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That such a tendency was at work some time before the age of Epicurus is shown by the following passage from Plato鈥檚 Republic:鈥.
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It is, perhaps, characteristic of the times that Aelian鈥檚 stories should redound more especially to the credit of Ascl锚pius and Heracles, who were not gods of the first order, but demi-gods or deified mortals. Their worship, like that of the Nature-powers connected with earth rather than with heaven, belongs particularly to the popular religion, and seems to have been repressed or restrained in societies organised on aristocratic principles. And as more immediate products of the forces by which supernaturalist beliefs are created and maintained, such divinities would profit by the free scope now given to popular predilections. In their case also, as with the earth-goddesses D锚m锚t锚r and Isis, a more immediate and affectionate relation might be established between the believer and the object of his worship than had been possible in reference to the chief Olympian gods. Heracles had lived the life of a man, his activity had been almost uniformly beneficent, and so he was universally invoked, as a helper and healer, in the sick-chamber no less231 than on the storm-tost ship.354 Ascl锚pius was still more obviously the natural refuge of those who were afflicted with any bodily disease, and, in a time of profound peace, this was of all calamities the most likely to turn men鈥檚 thoughts towards a supernatural protector. Hence we find that where, apart from Christianity, the religious enthusiasm of the second century reaches its intensest expression, which is in the writings of the celebrated rhetor Aristeides, Ascl锚pius comes in for the largest share of devotional feeling. During an illness which continued through thirteen years, Aristeides sought day and night for help and inspiration from the god. It came at last in the usual form of a prescription communicated through a dream. Both on this and on other occasions, the excitement of an overwrought imagination combined with an exorbitant vanity made the sophist believe himself to be preferred above all other men as an object of the divine favour. At one time he would see himself admitted in his dreams to an exchange of compliments with Ascl锚pius; at other times he would convert the most ordinary incidents into signs of supernatural protection. Thus his foster-sister having died on the day of his own recovery from a dangerous epidemic, it was revealed to him in a dream that her life had been accepted as a ransom for his. We are told that the monks of the Middle Ages could not refrain from expressing their indignant contempt for the insane credulity of Aristeides, in marginal notes on his orations; but the last-mentioned incident, at least, is closely paralleled by the well-known story that a devout lady was once permitted to redeem the life of Pius IX. by the sacrifice of her own.355!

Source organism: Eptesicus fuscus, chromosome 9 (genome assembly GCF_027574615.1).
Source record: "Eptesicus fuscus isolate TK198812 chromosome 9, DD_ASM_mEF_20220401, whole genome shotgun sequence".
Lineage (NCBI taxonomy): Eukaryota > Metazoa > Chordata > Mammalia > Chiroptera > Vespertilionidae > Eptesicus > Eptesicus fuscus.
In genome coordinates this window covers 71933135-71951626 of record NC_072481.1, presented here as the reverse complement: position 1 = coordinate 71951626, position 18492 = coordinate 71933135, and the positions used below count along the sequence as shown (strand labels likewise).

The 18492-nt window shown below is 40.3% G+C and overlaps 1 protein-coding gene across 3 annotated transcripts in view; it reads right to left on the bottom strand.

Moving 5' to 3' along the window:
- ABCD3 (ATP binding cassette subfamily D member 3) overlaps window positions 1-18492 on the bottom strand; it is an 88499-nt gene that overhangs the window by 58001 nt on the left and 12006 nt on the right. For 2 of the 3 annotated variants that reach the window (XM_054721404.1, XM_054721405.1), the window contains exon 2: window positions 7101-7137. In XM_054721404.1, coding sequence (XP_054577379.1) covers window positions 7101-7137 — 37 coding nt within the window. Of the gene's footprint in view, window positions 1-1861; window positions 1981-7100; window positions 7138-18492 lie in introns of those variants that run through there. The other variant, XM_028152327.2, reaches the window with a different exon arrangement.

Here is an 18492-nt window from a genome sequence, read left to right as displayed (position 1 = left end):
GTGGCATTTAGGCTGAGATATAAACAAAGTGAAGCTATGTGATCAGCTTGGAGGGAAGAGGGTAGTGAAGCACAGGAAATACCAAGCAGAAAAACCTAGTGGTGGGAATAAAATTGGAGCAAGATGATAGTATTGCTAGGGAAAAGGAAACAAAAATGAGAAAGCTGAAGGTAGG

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If there be a class of persons who although not perfectly virtuous are on the road to virtue, it follows that there are moral actions which they are capable of performing. These the Stoics called intermediate or imperfect duties; and, in accordance with their intellectual view of conduct, they defined them as actions for which a probable reason might be given; apparently in contradistinction to those which were deduced from a single principle with the extreme rigour of scientific demonstration. Such intermediate duties would have for their appropriate object the ends which, without being absolutely good, were still relatively worth seeking, or the avoidance of what, without being an absolute evil, was allowed to be relatively objectionable. They stood midway between virtue and vice, just as the progressive characters stood between the wise and the foolish, and preferable objects between what was really good and what was really evil.
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21 August, 2019 - 13:08
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